In my early manifestation as scruffy young bo-ho, I went with a friend to see a local, fringe production of Ionesco's Exit The King. It was, in fact, a magisterial event. Ionesco's minimalist stage instructions and absurd writing proved to be innately accessible to this little group of 20-to-30-somethings, and they put on a show that was deeply moving. When it was over, I was sold on theatre - ready to shell out regular money, no matter what risks I incurred as a naive audience member.
My friend had a slightly different response. He turned to me and said, "I want to write a play like that!"
I thought of his response last night, after I rented and watched the pilot episode of Six Feet Under, Season One. Neither my wife nor I knew anything about the show - with one exception: I know how the whole shebang ends thanks to this weekend's newspapers who gave it away in their bylines. Good grief! In an era when the civilized press typically follows the etiquette of SPOILER ALERTS, a reader can reasonably expect not to see a SPOILER on the byline! Surely God has a "special" tier in hell for editors who give in to such impulses.
Moving on, then: we still had no real expectations. The show caught us completely off-guard. It was remarkable entertainment that got a lot of laughs from us, much of it genuine, some of it uncomfortable. It struck a neat balance between pathos and yuks that adroitly highlighted how complex motivations make for tortured but rewarding family relations. And when it was done, I thought, "I want to do that!"
I liked the setting: if you want to explore the absurd artifices of modern life, a family-run funeral home is the ideal environment. So many facades to explore, and where better to explore the facades we erect as individuals trying to maintain dignity in front of family members and the people we hope to be intimate with? And isn't that the real "trick" to intimacy, granting each other dignity despite our most undignified flaws of character?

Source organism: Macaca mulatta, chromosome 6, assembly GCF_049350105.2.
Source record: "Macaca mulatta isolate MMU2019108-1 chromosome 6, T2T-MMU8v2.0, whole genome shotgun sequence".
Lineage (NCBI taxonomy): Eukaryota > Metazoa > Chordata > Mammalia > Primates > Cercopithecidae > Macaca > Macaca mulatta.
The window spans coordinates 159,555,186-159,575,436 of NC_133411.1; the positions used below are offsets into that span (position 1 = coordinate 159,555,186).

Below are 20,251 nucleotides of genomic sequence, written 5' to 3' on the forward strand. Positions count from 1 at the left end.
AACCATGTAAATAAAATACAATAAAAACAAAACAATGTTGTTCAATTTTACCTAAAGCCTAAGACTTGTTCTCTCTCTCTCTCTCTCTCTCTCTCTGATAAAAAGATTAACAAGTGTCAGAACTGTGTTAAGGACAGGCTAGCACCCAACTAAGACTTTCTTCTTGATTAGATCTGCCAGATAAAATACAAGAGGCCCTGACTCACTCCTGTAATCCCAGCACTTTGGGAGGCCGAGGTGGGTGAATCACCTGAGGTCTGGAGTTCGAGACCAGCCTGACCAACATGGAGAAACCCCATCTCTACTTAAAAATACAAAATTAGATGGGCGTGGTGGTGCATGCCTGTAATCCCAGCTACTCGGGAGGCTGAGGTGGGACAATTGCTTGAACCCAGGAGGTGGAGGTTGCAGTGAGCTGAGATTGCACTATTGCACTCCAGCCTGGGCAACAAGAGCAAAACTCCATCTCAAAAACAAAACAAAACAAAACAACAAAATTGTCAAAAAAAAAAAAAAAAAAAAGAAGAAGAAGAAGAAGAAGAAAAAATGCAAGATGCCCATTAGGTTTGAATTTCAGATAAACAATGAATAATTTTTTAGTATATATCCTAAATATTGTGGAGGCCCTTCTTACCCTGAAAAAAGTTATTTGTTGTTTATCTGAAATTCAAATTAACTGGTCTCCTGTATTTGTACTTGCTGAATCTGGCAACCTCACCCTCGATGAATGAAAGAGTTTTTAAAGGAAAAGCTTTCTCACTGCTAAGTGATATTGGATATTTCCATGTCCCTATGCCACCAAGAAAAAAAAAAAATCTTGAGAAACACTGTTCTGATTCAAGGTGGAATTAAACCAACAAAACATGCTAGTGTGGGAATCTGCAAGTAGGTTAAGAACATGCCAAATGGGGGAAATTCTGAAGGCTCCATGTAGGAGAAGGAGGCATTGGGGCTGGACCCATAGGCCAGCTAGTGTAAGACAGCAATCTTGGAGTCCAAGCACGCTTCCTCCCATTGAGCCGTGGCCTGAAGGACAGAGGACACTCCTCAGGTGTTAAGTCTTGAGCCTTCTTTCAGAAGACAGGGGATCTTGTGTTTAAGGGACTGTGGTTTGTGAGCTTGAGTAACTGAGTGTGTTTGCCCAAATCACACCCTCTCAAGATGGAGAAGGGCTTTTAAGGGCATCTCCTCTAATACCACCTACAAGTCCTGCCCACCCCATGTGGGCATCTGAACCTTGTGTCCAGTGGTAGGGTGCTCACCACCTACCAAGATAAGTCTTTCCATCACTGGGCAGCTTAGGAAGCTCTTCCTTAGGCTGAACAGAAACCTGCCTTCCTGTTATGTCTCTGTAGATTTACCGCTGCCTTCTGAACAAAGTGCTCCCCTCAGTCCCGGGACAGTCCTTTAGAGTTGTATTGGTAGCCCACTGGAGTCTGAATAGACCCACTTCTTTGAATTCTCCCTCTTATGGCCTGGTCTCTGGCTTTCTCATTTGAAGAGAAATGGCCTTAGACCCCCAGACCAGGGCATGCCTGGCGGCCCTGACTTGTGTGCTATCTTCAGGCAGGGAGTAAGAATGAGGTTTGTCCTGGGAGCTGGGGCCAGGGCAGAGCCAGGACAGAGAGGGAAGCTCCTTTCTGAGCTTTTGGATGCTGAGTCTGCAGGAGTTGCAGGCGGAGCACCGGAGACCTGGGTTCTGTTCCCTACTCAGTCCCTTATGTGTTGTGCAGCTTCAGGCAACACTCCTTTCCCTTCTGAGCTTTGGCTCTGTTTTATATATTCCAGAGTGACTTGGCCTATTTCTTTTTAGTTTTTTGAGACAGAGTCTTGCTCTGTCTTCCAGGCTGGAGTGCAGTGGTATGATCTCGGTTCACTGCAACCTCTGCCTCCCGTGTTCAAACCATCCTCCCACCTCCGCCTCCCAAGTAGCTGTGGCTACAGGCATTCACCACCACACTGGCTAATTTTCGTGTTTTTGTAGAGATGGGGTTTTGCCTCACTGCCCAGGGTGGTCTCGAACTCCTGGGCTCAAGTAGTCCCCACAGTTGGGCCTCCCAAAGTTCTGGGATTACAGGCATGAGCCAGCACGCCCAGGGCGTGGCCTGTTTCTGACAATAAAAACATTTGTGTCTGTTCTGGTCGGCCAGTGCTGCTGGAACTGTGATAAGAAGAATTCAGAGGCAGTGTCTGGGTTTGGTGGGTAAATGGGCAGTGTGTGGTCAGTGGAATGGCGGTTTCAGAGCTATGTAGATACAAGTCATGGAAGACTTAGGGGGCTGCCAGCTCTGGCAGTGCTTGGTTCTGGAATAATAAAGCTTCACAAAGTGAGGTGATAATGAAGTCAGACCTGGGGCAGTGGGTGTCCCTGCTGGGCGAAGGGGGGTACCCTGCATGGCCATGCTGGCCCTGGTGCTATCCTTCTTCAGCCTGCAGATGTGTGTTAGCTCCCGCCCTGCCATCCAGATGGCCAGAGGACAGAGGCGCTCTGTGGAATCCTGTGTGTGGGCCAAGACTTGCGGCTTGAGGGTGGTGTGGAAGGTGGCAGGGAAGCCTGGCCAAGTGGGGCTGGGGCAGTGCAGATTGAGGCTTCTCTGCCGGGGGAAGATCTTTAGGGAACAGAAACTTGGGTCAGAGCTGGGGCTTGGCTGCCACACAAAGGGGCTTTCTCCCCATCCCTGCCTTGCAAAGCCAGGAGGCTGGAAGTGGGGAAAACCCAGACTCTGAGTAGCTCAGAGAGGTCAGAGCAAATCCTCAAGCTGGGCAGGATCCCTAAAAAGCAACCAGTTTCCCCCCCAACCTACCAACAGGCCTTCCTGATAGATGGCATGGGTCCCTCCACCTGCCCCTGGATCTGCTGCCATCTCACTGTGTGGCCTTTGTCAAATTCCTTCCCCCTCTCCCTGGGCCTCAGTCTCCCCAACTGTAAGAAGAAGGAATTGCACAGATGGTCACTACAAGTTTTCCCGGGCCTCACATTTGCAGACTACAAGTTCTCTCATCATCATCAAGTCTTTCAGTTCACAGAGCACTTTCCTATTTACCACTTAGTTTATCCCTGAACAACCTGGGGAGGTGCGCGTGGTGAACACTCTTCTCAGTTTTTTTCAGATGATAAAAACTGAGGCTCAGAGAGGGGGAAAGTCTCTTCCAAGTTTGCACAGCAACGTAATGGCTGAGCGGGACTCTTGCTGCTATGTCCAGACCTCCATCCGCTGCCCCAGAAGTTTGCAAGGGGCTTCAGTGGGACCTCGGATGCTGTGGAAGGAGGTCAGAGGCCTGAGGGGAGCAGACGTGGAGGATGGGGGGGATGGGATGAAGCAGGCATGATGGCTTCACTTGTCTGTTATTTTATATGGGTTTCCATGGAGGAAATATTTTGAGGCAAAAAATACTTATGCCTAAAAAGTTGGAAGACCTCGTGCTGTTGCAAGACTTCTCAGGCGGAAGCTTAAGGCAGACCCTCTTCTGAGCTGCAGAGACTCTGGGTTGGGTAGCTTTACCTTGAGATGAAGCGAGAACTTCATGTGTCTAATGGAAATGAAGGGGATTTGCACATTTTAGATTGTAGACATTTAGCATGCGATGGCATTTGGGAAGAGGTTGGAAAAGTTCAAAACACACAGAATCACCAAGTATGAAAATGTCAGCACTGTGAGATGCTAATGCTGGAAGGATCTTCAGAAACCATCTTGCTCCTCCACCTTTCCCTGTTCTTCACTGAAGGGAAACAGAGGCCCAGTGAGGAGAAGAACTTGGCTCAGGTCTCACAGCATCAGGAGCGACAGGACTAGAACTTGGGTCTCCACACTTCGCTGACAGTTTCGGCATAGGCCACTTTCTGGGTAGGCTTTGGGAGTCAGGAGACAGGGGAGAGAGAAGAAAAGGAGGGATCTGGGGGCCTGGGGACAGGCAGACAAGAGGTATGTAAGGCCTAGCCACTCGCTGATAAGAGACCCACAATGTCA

I'm getting lost in themes - the surest way to make art look like a pretentious bore. I also liked the show's use of mysticism: the dead father reappears every few minutes to each of the family members, to present or say something enigmatic and off-putting. This frequently contrasts with the picture the characters constructed of him while he was still alive. His appearances also highlight the treacherous balance of the relationships among the living; they all have that terrible potential of being either incredibly rewarding, or incredibly catastrophic - or both at once.
Which is all to say, as I was watching this family struggle with their grief and their grievances with each other, I was completely there.
I can't fashion and present something quite so sublime - at least, not on television. First of all, I'm not in the television industry, and from my limited experience on and behind the stage, I doubt I'd be much good at it. Like the stage, television is a "plays well with others" medium. I do alright in small groups, but the larger the creative circle gets, the smaller I tend to make myself.
I still like that "I want to do that!" impulse. That, for me, is the sign a work of art is succeeding. The painting, the novel, the play has issued such a sublime and irresistible invitation to the beholder that he dives right in, immerses himself in the creative waters and enters a state of mind that feels like it is creatively partaking in the process. And why not? It's not like the artist is doing all the work - she's suggesting just enough to get you to step in and do the rest. You're co-operating in the dance; when she starts stepping on your toes, that's when you start with the bad reviews.
And when you're inspired to step out with a pirouette or two of your own, you've just been seduced by a master. That's what good art should do, I think: seduce you off the couch and onto the dance floor.